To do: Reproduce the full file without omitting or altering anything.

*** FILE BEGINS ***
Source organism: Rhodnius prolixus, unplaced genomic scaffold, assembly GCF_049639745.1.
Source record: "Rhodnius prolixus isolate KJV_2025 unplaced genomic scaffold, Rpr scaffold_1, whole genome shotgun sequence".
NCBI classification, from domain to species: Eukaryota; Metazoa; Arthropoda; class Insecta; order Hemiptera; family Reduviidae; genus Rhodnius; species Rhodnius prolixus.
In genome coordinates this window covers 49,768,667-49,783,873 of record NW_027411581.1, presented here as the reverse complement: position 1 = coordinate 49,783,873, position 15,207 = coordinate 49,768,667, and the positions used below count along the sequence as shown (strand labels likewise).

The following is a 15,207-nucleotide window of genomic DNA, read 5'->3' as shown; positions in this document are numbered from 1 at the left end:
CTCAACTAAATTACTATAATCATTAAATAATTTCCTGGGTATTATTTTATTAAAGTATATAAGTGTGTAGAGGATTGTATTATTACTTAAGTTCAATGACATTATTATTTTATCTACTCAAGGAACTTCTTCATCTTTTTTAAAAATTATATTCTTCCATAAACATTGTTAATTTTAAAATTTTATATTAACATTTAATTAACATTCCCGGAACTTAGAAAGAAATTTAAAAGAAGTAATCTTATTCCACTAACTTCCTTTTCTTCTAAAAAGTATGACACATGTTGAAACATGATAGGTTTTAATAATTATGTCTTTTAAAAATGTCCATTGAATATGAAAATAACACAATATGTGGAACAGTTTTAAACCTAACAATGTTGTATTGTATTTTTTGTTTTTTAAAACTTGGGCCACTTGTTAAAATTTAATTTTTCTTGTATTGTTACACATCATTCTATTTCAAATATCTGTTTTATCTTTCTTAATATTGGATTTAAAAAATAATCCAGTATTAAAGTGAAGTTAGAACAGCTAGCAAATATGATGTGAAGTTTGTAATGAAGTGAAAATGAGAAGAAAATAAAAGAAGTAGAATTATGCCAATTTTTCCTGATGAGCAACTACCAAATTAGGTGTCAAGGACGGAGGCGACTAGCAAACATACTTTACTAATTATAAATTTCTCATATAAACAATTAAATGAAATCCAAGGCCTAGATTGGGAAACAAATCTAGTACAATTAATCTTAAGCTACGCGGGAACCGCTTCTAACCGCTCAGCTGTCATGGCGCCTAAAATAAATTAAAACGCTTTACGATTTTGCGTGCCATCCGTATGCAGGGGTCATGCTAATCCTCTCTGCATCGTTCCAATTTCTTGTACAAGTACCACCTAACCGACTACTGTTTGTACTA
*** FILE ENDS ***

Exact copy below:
Source organism: Rhodnius prolixus, unplaced genomic scaffold, assembly GCF_049639745.1.
Source record: "Rhodnius prolixus isolate KJV_2025 unplaced genomic scaffold, Rpr scaffold_1, whole genome shotgun sequence".
NCBI classification, from domain to species: Eukaryota; Metazoa; Arthropoda; class Insecta; order Hemiptera; family Reduviidae; genus Rhodnius; species Rhodnius prolixus.
In genome coordinates this window covers 49,768,667-49,783,873 of record NW_027411581.1, presented here as the reverse complement: position 1 = coordinate 49,783,873, position 15,207 = coordinate 49,768,667, and the positions used below count along the sequence as shown (strand labels likewise).

The following is a 15,207-nucleotide window of genomic DNA, read 5'->3' as shown; positions in this document are numbered from 1 at the left end:
CTCAACTAAATTACTATAATCATTAAATAATTTCCTGGGTATTATTTTATTAAAGTATATAAGTGTGTAGAGGATTGTATTATTACTTAAGTTCAATGACATTATTATTTTATCTACTCAAGGAACTTCTTCATCTTTTTTAAAAATTATATTCTTCCATAAACATTGTTAATTTTAAAATTTTATATTAACATTTAATTAACATTCCCGGAACTTAGAAAGAAATTTAAAAGAAGTAATCTTATTCCACTAACTTCCTTTTCTTCTAAAAAGTATGACACATGTTGAAACATGATAGGTTTTAATAATTATGTCTTTTAAAAATGTCCATTGAATATGAAAATAACACAATATGTGGAACAGTTTTAAACCTAACAATGTTGTATTGTATTTTTTGTTTTTTAAAACTTGGGCCACTTGTTAAAATTTAATTTTTCTTGTATTGTTACACATCATTCTATTTCAAATATCTGTTTTATCTTTCTTAATATTGGATTTAAAAAATAATCCAGTATTAAAGTGAAGTTAGAACAGCTAGCAAATATGATGTGAAGTTTGTAATGAAGTGAAAATGAGAAGAAAATAAAAGAAGTAGAATTATGCCAATTTTTCCTGATGAGCAACTACCAAATTAGGTGTCAAGGACGGAGGCGACTAGCAAACATACTTTACTAATTATAAATTTCTCATATAAACAATTAAATGAAATCCAAGGCCTAGATTGGGAAACAAATCTAGTACAATTAATCTTAAGCTACGCGGGAACCGCTTCTAACCGCTCAGCTGTCATGGCGCCTAAAATAAATTAAAACGCTTTACGATTTTGCGTGCCATCCGTATGCAGGGGTCATGCTAATCCTCTCTGCATCGTTCCAATTTCTTGTACAAGTACCACCTAACCGACTACTGTTTGTACTA